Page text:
Terrorism by its very nature disrupts international peace and security through premeditated, political violence. The 11th September attacks on the World Trade Center and the Pentagon disrupted the global economy. The attacks spawned and facilitated widespread personal fear, panic and economic dislocation (Bergen, 2002).
According to the United Nations Security Council, one of the objectives of the terrorists was to create a state of global anarchy by means of influencing the conduct of government’s vis-a-vis intimidation and coercion (United Nations Security Council, 2001).
There are no efforts to integrate conflict and consensus paradigms of social process, which are rooted in the intuitive insight that in all human interaction one can discover patterns of both collaboration and conflict.
The task for government is to discover when people will collaborate and when they will fight. In other words, the control and regulation of collaboration and conflict in the common interest posed a significant problem pre-11th September, 2001. Law and the conceptions of law within the society post-11th September suffered a serious set back. Make no mistake, law is a major – indeed a massive – instrument of social control.
The relationship of law to the process of effective power is an entirely relevant datum. Critical, however, is belief that the formal foundations of the process of checks and balances of effective power arc reflected in constitutive arrangements. The relevance of power over constitutionalism was accentuated post-11th September, 2001.
Since 9/11, political tensions between the Middle East and the United States have increasingly been described in hostile international terms. As the fear of terrorism becomes a part of life for many around the world, various nations become implicated in these fears. Questions of the role of Islam in terrorist activities and accusations against the United States, perceived as a Christian nation, of abrogating the human rights of political detainees cannot be avoided at all. Particularly since 9/11, official United States discourse has tended to deploy simultaneously universal human rights rhetoric to justify actions outside the United States and an idea about U.S. sovereignty as uniquely (culturally) democratic or particular in its constitutional structure to deny the legitimacy of international scrutiny of the actions of the United States.
Economic liberalization and subsequent inequality due to expanding globalization motivates terrorists by providing them with sufficient preconditions for terrorism attacks. To name a few, faster and cheaper communications, accessibility to informational resources, elimination of trans-national borders, advanced transportation and transfer capacities in fact enable the spread of powerful technologies. At that, globalization really worsens the threat of terrorism attacks (Smith, 2004).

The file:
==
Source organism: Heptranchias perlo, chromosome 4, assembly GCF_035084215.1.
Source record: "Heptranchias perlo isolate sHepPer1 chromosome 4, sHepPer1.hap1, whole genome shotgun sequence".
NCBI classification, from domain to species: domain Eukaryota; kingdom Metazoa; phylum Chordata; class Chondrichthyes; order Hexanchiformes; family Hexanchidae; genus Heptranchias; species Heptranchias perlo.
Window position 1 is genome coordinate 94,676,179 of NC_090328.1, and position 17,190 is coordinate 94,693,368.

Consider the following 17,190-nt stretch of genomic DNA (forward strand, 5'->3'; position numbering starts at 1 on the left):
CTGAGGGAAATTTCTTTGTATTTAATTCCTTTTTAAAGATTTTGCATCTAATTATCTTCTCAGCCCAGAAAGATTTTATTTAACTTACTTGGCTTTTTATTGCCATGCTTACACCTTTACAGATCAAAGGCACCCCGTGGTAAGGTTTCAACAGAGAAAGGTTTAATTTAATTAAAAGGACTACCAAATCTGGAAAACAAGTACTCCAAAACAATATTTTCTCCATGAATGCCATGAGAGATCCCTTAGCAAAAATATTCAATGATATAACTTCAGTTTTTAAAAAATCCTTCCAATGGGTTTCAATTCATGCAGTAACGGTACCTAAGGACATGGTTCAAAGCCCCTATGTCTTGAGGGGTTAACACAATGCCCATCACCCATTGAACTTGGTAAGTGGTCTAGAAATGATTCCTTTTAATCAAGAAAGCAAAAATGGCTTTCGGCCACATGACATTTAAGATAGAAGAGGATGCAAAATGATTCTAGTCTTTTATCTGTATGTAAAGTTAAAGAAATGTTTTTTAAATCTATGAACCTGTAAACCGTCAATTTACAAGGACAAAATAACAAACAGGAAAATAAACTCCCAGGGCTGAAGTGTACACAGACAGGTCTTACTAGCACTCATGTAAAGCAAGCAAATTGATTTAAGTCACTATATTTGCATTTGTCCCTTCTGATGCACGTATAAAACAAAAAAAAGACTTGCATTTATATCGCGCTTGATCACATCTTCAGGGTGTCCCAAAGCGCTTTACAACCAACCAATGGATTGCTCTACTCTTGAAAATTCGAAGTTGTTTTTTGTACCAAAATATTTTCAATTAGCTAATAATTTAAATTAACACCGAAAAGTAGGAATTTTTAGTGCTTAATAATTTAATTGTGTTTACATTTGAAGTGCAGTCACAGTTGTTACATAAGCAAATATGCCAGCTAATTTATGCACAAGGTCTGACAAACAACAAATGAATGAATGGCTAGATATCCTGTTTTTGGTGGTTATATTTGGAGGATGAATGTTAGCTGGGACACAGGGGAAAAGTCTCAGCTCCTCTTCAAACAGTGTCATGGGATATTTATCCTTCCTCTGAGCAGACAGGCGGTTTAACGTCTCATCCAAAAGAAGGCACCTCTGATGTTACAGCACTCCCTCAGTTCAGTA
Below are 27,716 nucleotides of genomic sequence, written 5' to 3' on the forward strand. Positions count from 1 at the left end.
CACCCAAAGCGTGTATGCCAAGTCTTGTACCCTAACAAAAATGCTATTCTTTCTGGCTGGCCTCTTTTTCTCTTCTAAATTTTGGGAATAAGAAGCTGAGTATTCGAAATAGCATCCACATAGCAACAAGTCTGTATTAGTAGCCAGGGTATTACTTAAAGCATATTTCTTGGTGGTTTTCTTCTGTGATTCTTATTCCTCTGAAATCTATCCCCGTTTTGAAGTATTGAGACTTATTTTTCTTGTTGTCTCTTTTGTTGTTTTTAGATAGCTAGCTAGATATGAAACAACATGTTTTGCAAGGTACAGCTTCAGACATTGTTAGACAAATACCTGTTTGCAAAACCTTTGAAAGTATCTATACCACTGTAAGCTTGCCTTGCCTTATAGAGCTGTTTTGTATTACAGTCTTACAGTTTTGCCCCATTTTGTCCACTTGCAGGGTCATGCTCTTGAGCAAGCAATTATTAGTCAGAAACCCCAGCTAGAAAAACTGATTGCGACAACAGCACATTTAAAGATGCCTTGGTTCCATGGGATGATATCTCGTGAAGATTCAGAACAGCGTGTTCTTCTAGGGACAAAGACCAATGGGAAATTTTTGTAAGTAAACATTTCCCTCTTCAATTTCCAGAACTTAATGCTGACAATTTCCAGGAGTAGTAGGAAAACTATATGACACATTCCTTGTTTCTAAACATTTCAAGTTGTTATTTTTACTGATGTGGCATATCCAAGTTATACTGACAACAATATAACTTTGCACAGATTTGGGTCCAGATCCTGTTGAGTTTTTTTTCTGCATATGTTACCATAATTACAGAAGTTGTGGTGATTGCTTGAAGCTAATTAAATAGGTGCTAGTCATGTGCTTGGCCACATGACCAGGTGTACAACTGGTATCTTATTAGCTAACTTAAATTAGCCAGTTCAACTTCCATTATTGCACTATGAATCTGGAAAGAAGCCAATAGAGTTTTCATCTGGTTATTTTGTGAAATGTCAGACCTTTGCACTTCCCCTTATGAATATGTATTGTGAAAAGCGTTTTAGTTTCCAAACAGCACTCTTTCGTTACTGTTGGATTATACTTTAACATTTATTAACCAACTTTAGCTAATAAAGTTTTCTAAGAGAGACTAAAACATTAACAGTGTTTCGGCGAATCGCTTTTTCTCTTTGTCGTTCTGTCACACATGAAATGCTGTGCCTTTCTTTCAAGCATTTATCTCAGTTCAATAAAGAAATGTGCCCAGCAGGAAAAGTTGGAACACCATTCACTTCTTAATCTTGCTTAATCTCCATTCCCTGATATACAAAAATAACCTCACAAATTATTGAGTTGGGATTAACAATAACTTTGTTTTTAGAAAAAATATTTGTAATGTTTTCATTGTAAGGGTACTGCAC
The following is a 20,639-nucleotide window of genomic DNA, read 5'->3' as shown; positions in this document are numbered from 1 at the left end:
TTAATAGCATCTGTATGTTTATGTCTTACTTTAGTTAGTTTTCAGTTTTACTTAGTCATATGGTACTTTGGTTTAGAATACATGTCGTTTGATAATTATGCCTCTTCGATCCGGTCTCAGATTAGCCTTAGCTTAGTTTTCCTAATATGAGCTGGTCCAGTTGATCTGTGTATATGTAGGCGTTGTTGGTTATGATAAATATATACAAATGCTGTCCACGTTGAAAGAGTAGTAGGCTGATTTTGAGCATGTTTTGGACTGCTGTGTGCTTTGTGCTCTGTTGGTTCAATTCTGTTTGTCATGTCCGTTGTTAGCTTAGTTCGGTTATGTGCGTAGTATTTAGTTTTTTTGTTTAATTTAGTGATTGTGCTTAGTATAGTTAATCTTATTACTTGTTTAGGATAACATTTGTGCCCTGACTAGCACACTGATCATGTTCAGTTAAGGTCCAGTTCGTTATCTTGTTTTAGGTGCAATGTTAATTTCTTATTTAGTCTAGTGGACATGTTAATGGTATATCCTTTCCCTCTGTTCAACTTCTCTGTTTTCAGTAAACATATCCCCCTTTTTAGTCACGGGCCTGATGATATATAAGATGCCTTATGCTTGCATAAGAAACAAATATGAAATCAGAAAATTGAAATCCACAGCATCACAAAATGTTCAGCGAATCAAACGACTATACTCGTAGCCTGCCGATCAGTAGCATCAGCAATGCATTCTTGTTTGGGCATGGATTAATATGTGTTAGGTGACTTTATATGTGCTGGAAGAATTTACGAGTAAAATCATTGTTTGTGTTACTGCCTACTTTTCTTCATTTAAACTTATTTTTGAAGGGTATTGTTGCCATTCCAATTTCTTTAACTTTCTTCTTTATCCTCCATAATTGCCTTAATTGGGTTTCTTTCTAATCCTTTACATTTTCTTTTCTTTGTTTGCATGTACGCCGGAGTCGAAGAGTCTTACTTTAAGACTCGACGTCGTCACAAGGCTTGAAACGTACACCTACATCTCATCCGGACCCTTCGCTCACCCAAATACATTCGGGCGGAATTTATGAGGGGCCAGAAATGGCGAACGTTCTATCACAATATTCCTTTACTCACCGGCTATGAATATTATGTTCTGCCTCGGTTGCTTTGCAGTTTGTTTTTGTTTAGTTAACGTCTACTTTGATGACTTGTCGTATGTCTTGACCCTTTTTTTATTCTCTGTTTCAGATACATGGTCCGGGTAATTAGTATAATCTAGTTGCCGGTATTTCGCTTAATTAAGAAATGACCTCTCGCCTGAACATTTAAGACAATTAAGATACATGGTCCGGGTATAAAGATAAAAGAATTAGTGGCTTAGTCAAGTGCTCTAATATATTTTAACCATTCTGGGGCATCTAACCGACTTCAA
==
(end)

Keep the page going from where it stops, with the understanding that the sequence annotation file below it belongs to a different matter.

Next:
At that, no single state has acquired immunity guarantee from either overseas or domestic bio-terror attacks, and particularly US security agencies permanently monitor densely populated and highly visible targets to prevent any attempt of possible terror attack (Gwerder, Beaton, 2001). For instance, in recent years, anthrax hoaxes consisting of letters with powdered substances enclosed, and mailed to various facilities, endangered numerous US communities (Cole, 1999).
After September 9/11 attacks the security measures in the United States are tough than ever. One of the first measures taken by USA was passing the USA Patriot Act on October 26, 2001, and later Homeland Security Act of 2002, in response to the terrorist attacks against the United States, which dramatically expanded the authority of American law enforcement for the stated purpose of fighting terrorism in the United States and abroad. It has also been used to detect and prosecute other alleged potential crimes, such as providing false information on terrorism.
Nonetheless, Homeland Security Act of 2002 is deemed unconstitutional, since it had imperiled a number of civil liberties, including: the rights to freedom of speech, religion, assembly and privacy; the rights to counsel and due process; and protection from unreasonable searches and seizures.
Concerns about curtailment of civil liberties by the HSA were given a heightened sense of urgency by media revelations in 2002, about another Bush administration initiative, which created a new Pentagon agency under the direction of John Poindexter, known as the Office of Total Information Awareness.